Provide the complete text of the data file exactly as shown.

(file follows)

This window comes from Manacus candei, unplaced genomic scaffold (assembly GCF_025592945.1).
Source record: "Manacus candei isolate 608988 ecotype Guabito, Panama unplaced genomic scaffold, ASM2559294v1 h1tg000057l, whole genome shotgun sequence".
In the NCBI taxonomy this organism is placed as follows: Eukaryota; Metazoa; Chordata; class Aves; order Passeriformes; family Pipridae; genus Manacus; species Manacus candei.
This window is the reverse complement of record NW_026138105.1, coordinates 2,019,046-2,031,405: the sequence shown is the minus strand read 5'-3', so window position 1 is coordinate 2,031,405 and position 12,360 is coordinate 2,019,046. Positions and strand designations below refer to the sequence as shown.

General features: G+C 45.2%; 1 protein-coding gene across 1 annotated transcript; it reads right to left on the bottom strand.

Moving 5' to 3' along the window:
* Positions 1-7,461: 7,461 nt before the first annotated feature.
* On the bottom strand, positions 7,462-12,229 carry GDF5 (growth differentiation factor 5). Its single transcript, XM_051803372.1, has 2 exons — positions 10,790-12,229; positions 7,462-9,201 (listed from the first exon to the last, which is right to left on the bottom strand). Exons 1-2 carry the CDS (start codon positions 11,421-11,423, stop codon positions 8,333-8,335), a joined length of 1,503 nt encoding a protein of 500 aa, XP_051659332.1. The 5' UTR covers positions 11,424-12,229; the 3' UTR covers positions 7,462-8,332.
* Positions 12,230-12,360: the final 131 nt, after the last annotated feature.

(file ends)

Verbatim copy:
This window comes from Manacus candei, unplaced genomic scaffold (assembly GCF_025592945.1).
Source record: "Manacus candei isolate 608988 ecotype Guabito, Panama unplaced genomic scaffold, ASM2559294v1 h1tg000057l, whole genome shotgun sequence".
In the NCBI taxonomy this organism is placed as follows: Eukaryota; Metazoa; Chordata; class Aves; order Passeriformes; family Pipridae; genus Manacus; species Manacus candei.
This window is the reverse complement of record NW_026138105.1, coordinates 2,019,046-2,031,405: the sequence shown is the minus strand read 5'-3', so window position 1 is coordinate 2,031,405 and position 12,360 is coordinate 2,019,046. Positions and strand designations below refer to the sequence as shown.

General features: G+C 45.2%; 1 protein-coding gene across 1 annotated transcript; it reads right to left on the bottom strand.

Moving 5' to 3' along the window:
* Positions 1-7,461: 7,461 nt before the first annotated feature.
* On the bottom strand, positions 7,462-12,229 carry GDF5 (growth differentiation factor 5). Its single transcript, XM_051803372.1, has 2 exons — positions 10,790-12,229; positions 7,462-9,201 (listed from the first exon to the last, which is right to left on the bottom strand). Exons 1-2 carry the CDS (start codon positions 11,421-11,423, stop codon positions 8,333-8,335), a joined length of 1,503 nt encoding a protein of 500 aa, XP_051659332.1. The 5' UTR covers positions 11,424-12,229; the 3' UTR covers positions 7,462-8,332.
* Positions 12,230-12,360: the final 131 nt, after the last annotated feature.